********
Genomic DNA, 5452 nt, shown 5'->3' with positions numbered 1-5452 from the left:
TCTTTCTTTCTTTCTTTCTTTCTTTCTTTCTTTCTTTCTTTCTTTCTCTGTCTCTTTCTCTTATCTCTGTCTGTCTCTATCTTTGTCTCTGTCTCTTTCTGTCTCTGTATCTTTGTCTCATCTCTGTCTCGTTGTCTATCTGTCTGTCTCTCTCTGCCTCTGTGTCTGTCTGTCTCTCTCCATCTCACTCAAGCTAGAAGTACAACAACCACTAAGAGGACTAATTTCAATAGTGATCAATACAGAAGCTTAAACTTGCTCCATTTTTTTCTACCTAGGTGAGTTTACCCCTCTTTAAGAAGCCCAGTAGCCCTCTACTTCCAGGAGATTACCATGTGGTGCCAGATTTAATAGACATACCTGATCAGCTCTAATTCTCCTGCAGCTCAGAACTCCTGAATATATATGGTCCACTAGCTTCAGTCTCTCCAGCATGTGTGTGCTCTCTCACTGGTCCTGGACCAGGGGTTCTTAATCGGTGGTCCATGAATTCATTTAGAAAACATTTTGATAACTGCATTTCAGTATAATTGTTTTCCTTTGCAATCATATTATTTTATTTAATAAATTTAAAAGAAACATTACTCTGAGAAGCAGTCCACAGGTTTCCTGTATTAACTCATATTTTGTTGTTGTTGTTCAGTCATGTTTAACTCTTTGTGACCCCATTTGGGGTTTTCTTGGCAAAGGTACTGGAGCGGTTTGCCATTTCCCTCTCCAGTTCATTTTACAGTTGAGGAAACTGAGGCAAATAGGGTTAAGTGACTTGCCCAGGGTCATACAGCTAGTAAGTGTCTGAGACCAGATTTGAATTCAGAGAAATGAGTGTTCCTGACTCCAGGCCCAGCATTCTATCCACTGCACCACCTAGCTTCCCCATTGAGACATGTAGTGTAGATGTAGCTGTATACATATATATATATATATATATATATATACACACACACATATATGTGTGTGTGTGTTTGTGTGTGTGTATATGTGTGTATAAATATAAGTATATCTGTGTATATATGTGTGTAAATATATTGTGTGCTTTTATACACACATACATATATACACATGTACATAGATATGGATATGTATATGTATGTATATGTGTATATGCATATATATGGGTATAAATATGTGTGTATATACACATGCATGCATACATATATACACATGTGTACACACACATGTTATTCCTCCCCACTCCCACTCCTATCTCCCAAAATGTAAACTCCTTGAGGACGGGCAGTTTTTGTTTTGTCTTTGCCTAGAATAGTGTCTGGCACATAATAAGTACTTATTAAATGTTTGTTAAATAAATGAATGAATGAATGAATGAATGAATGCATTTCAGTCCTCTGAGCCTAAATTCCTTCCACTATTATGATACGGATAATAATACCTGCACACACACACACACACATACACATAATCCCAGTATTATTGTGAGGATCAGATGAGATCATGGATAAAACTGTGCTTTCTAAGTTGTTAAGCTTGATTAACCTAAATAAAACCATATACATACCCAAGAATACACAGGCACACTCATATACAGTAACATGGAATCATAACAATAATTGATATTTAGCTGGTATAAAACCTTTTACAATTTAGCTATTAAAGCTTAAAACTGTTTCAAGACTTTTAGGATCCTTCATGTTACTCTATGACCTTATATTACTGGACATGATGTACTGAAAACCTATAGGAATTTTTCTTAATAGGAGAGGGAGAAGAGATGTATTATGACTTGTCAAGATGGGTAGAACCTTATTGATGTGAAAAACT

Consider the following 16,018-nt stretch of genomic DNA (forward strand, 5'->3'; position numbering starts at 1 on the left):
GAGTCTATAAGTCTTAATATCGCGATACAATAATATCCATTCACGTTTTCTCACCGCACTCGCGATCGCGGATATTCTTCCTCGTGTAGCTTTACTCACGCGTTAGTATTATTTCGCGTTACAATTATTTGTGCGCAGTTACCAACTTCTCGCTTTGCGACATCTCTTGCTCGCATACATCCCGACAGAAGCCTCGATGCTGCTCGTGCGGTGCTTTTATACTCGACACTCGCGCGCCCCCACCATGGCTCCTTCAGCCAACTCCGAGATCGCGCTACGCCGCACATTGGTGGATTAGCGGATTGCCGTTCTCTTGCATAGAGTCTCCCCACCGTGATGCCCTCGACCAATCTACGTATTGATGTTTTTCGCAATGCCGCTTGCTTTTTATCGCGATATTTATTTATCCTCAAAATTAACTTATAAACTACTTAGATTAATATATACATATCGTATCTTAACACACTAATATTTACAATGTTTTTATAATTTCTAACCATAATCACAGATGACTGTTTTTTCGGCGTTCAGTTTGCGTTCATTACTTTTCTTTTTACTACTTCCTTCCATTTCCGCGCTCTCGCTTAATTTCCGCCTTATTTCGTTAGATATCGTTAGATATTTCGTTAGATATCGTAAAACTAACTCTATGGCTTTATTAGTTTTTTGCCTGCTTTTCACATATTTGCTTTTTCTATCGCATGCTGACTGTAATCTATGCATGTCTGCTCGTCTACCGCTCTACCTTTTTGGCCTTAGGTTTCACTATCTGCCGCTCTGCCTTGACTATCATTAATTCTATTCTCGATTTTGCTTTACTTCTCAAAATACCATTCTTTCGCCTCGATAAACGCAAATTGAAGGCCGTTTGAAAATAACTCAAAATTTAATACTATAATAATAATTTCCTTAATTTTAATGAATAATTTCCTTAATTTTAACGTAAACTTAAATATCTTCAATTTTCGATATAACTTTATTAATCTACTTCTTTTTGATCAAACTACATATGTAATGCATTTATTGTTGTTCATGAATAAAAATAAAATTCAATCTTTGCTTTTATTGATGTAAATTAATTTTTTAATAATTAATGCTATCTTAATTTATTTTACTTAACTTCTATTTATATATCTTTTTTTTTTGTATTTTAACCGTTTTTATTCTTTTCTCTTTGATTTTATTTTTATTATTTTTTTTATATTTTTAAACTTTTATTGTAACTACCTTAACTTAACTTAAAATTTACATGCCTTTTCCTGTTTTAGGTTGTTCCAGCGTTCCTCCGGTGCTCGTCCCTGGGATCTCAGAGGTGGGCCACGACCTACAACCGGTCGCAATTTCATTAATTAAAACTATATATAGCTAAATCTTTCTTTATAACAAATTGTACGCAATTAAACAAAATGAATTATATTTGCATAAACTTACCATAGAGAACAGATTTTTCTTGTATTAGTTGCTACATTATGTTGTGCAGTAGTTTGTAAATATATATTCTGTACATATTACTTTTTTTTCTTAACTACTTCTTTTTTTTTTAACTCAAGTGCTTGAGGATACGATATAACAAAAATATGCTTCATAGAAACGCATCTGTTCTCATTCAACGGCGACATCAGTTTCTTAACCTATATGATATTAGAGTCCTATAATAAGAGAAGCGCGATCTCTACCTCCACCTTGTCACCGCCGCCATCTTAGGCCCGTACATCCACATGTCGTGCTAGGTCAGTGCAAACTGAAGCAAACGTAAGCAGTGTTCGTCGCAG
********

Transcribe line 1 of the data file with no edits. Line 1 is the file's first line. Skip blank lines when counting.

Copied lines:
Genomic DNA, 5452 nt, shown 5'->3' with positions numbered 1-5452 from the left: